I thought I would add to my comments especially in the final paragraph concerning the end of the world in the previous blog post.
There is an assumption among many Christians that when Jesus returns it is the 'end of the world.' The idea is that Jesus returns, plucks his beloved people out, and then either the world dissolves into war, chaos, and destruction, or comes to an abrupt and destructive end (depending on how you think the 'end' fits together). Saved humanity then lives on with God forever in a new heaven and/or on a new earth. This perhaps involves a secret rapture, with all the believers plucked out leaving the rest of the world in chaos. There are popular novels and movies built on this scenario. Such thinking often leads Christians to have less concern for the world, and want the church to focus on evangelism to save people from the horror to come, that they can live with God forever. This can lead to lack of concern for the transformation of society, the poor and needy, the environment etc.
The main bible text that has moved me to reject this idea is Romans 8:19-23. These verses give a view of the world that differs from the above scenario. The context is about suffering and hope to the Romans who face very real threats from persecution and natural disasters in a pre-industrial 4th world (worse than the 3rd world). Paul explains the inevitability of suffering, but the hope of glory (v.18). He writes of the creation awaiting eagerly the revelation of God's children, something that will occur at the culmination of the age when Jesus returns. He speaks of the creation subjected to frustration. As 8:20 unfolds, this frustration is related to its 'bondage to decay.' 'Decay' is phthora meaning 'breakdown of organic matter, dissolution, deterioration, corruption'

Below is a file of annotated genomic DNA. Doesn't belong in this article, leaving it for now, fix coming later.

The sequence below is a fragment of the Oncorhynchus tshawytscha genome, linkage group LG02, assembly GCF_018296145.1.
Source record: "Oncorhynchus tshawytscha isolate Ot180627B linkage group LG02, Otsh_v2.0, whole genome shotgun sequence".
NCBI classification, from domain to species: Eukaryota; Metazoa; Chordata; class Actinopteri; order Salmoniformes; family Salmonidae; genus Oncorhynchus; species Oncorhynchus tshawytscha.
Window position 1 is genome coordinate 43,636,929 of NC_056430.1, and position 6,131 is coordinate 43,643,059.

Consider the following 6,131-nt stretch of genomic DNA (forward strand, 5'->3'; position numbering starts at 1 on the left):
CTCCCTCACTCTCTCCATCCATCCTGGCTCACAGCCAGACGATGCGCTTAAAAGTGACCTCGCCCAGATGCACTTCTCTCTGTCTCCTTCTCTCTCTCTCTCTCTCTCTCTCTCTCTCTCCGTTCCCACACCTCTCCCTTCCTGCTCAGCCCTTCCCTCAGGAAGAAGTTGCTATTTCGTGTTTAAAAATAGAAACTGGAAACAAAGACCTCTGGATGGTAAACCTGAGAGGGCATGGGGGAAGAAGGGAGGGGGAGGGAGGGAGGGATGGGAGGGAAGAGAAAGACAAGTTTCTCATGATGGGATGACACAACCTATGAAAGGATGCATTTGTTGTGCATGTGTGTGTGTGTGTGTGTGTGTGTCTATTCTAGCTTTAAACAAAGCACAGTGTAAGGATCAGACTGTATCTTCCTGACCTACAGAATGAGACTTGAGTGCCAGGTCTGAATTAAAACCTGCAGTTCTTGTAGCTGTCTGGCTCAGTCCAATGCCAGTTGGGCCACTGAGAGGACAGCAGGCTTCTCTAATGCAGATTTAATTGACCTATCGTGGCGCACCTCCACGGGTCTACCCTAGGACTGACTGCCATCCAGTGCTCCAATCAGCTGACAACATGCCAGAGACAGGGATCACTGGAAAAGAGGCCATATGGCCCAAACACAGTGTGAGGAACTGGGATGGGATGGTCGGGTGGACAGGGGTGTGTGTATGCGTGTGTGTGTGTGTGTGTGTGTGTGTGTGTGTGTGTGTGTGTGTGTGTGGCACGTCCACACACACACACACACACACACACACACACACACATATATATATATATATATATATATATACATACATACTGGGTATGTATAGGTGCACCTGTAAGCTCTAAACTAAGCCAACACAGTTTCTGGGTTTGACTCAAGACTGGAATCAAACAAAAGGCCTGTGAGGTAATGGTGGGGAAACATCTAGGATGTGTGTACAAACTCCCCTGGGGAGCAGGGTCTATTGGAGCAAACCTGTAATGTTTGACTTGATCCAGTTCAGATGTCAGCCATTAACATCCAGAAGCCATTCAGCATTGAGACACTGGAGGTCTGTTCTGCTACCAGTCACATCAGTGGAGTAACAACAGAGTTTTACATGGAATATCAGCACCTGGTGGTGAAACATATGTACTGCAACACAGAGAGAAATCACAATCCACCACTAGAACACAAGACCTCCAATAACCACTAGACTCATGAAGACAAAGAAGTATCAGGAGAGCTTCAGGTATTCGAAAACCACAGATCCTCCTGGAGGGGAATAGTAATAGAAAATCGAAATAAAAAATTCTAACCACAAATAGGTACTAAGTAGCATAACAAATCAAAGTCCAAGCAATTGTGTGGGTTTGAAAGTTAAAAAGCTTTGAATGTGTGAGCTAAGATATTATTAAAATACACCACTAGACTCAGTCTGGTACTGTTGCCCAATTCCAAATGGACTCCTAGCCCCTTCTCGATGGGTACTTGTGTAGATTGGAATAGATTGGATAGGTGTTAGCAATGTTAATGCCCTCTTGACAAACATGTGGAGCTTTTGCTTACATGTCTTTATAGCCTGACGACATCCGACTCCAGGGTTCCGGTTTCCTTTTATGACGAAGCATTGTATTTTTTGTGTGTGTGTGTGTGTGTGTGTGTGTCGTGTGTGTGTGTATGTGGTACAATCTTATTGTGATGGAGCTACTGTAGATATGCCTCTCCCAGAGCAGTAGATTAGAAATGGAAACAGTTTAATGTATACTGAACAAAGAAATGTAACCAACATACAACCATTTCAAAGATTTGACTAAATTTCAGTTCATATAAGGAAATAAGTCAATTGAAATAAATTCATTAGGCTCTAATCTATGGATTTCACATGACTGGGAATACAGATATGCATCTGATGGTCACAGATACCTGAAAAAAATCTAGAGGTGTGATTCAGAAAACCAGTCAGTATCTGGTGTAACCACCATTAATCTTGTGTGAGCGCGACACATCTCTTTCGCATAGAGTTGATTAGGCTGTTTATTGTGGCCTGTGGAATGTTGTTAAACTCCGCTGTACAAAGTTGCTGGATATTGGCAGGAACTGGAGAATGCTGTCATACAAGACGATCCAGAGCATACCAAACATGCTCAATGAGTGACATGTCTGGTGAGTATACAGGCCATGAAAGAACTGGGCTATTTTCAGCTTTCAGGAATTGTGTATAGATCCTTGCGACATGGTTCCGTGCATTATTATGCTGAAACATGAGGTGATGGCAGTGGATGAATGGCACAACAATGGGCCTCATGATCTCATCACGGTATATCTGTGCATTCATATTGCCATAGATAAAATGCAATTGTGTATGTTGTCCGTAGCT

(BDAG). It is thus enslaved to decay and death. Paul speaks of the hope of liberation 'from its bondage to decay and brought into the freedom and glory of the children of God.' This tells of the creation ultimately being set free from its enslavement to the effects of Adam's sin, which subjected all of humanity and the world to decay. In v.22 Paul states that the 'whole of creation has been groaning as in the pains of the childbirth right up to the present time.' Paul here reinforces the picture of a whole creation held captive to the effects of sin, corruption and evil. It recalls Jesus' use of birth pains in Mark 13:8 of global events including natural disasters.